Scientists have apparently figured out a way to inject information directly into our brain in what is seen as a breakthrough in creating better treatments for brain injuries.
As part of a new study, a team of neuroscientists has demonstrated that tiny electrical currents delivered to an area of the brain that initiates movement can help provide certain instructions to the brain that guide the subject's movements.
The study, published in the journal Neuron on Thursday, showed that very low level of electrical stimulation delivered directly to the premotor cortex can instruct an appropriate response or action. According to researchers, this reaction essentially replaces the signals we would normally receive from the parts of the brain that process what we hear, see and feel.
"Researchers have been interested primarily in stimulating the primary sensory cortices -- the somatosensory cortex, visual cortex and auditory cortex -- to input information into the brain," senior author Marc H. Schieber, a physician and researcher at the University of Rochester, said in a statement.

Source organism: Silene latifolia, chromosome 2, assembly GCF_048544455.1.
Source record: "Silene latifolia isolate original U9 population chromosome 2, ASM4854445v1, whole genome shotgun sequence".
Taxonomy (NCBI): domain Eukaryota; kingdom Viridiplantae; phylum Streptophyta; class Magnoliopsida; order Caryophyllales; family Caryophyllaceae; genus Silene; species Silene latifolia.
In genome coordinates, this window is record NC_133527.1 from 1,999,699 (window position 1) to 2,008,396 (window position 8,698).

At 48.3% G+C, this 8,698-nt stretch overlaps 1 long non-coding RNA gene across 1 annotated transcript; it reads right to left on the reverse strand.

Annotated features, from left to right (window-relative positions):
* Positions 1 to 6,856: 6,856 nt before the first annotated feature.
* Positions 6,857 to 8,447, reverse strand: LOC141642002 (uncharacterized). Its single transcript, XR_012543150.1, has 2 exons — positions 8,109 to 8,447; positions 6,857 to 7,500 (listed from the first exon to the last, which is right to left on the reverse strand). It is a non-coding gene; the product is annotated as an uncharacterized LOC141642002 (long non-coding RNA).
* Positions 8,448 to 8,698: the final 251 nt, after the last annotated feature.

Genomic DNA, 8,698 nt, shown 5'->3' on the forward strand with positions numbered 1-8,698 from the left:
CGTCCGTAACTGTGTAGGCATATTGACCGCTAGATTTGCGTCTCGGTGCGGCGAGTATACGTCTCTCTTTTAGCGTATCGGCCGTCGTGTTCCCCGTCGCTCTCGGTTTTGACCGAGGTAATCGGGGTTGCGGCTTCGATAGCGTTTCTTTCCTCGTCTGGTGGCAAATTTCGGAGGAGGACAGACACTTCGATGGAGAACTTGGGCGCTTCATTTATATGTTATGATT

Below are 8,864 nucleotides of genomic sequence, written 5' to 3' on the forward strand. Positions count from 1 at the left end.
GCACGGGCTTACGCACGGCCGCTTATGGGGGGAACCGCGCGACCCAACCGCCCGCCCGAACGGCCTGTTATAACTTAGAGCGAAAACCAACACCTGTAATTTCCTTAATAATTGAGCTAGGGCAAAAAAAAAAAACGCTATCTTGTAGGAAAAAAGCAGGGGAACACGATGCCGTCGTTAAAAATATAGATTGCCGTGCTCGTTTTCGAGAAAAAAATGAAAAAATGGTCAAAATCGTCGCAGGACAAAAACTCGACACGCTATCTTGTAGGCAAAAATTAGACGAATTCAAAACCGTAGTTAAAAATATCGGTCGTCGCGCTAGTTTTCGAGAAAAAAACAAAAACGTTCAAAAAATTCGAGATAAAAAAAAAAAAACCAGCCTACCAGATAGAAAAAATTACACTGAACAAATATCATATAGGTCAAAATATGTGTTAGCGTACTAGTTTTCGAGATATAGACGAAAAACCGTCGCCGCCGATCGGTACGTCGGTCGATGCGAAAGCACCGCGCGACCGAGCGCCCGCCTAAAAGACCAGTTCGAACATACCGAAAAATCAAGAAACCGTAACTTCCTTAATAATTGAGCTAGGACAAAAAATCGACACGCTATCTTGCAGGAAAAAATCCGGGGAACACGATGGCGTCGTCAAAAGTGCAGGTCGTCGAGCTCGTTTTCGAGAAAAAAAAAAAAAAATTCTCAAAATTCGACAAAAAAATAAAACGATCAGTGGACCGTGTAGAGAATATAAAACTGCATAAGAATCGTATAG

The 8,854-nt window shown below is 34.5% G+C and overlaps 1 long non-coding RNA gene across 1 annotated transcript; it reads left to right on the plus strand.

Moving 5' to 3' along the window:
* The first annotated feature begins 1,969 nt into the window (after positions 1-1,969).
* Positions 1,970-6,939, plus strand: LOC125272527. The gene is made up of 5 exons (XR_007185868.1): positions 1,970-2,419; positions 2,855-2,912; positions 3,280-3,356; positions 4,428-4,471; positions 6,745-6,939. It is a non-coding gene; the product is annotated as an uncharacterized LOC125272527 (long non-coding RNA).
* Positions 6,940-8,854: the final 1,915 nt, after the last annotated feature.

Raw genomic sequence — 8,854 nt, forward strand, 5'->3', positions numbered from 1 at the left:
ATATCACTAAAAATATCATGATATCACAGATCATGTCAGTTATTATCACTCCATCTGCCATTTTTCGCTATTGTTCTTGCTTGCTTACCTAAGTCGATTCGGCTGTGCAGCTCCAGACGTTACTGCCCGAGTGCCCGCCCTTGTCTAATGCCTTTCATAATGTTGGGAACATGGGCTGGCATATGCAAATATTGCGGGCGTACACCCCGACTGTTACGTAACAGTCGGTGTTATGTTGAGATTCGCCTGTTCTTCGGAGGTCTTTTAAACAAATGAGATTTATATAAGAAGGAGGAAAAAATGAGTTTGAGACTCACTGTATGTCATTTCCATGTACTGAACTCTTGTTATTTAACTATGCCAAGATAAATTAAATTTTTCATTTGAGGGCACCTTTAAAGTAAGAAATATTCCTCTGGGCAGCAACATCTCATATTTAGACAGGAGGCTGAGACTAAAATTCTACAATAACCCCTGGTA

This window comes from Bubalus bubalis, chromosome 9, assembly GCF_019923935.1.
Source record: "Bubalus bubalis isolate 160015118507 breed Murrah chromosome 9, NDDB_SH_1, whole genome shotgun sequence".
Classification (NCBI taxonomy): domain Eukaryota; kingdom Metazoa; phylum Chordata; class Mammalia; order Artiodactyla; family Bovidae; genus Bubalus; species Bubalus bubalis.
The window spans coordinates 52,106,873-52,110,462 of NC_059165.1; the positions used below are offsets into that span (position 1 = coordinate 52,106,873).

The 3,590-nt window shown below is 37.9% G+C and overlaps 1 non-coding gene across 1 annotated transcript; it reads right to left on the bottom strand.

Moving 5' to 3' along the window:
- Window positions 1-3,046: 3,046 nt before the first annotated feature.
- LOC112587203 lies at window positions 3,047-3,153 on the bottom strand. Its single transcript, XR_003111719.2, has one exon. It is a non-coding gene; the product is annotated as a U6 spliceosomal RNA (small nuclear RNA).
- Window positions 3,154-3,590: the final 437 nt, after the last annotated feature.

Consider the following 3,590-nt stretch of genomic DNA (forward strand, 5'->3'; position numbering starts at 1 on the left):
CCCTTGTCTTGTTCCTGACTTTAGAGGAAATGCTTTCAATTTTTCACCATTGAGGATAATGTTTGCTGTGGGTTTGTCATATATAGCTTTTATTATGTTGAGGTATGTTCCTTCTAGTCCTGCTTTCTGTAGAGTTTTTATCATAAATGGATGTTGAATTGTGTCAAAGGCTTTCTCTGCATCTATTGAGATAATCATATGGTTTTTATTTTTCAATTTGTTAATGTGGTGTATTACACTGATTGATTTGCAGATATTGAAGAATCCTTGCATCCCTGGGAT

Experts working in the research, which is still in its infancy, said that the findings can eventually help physicians better treat people with brain damage due to a stroke or injury.
In the new study, the researchers trained monkeys to execute a task when presented with a visual cue, either turning, pushing, or pulling specific objects when prompted by different lights. The animals also simultaneously received a very mild electrical stimulus in different areas of the premotor cortex depending upon the task and light combination.
The researchers then replicated the experiment, but they took away the lights and kept on delivering the micro-stimulation. However, the monkeys were still able to successfully identify and perform the tasks, even when the pairing of micro-stimulation with a particular action was reshuffled to make the task tougher.
"Most work on the development of inputs to the brain for use with brain-computer interfaces has focused primarily on the sensory areas of the brain," lead author Kevin Mazurek, Ph.D. with the University of Rochester, said in the statement. "In this study, we show you can expand the neural real estate that can be targeted for therapies."
Researchers now expect that the findings of the study could be crucial for people who have lost function in areas of their brain due to stroke, injury, or other diseases.
"We can potentially bypass the damaged part of the brain where connections have been lost and deliver information to an intact part of the brain," Mazurek added.